River Oak

    (Casuarina cunninghamiana)


Also known as: River Sheoak

River Oak is abundant along the deeper creek systems out here. Growing to over 20 metres high, I have seen them reach to around 1 metre diameter at the butt. The pictured specimens are on the Nogoa river at Emerald. These oaks do a great job of holding the riverbanks together but aren't much good for turning (or anything else other than firewood). While it is quite attractive, the timber splits and twists very badly while drying and is very, very hard to machine once dry.
Seed cones on a female tree.
Male tree in flower, the whole tree takes on a reddish tinge that makes it look like it is diseased or dying.
Photos of this sawn log provided by Shirley & Don of Yeppoon. (ta!)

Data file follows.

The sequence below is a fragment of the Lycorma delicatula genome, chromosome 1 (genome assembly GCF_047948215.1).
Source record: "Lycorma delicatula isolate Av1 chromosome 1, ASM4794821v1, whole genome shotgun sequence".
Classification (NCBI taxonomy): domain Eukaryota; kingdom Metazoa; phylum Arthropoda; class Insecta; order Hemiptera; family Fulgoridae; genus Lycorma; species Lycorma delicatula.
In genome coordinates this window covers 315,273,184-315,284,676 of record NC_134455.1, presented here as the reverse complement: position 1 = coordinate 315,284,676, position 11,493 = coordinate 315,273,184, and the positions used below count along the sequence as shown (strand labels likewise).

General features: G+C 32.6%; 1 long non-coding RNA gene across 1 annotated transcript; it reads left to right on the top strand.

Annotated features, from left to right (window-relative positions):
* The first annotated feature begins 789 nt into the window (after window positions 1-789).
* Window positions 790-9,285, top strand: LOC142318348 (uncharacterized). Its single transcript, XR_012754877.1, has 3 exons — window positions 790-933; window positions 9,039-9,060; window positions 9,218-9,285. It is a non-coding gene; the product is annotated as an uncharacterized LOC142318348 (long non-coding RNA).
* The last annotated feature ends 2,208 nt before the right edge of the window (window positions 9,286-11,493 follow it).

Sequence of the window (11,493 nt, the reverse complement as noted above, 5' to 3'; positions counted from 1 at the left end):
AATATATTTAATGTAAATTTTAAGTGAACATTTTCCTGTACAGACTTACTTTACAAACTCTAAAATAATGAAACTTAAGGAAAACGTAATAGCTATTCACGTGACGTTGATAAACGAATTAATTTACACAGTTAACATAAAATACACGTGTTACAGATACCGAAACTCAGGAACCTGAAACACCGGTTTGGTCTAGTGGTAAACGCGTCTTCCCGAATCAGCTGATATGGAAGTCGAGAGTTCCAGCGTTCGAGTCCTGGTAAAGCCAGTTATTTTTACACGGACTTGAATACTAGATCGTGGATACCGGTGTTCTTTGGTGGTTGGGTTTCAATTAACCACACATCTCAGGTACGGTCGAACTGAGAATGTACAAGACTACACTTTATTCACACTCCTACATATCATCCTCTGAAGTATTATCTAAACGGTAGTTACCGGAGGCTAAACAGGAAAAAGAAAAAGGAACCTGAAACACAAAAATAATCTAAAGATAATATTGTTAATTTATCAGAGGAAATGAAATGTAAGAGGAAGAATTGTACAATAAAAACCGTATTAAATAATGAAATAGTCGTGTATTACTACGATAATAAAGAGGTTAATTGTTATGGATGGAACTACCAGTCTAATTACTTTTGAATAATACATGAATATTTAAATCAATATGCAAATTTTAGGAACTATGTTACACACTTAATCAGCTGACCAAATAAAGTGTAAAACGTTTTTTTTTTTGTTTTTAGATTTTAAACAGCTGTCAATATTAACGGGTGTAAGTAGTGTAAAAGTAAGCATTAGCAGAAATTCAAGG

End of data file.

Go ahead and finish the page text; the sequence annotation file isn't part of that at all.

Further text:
The sawn pieces in the photo below are River oak burl that I was lucky enough to find. Not much of it is solid wood as it is full of bark inclusions and so on but the patterns and colours it displays are just amazing. The pieces I have made from it were done while the wood was still fairly green and now that the burls have dried a bit more, it's going to be real hard yakka to produce anything more from them. The timber is VERY hard to machine, VERY hard on tools and resists sanding incredibly well - having said that, it looks great if you persist. It takes a finish nicely too.


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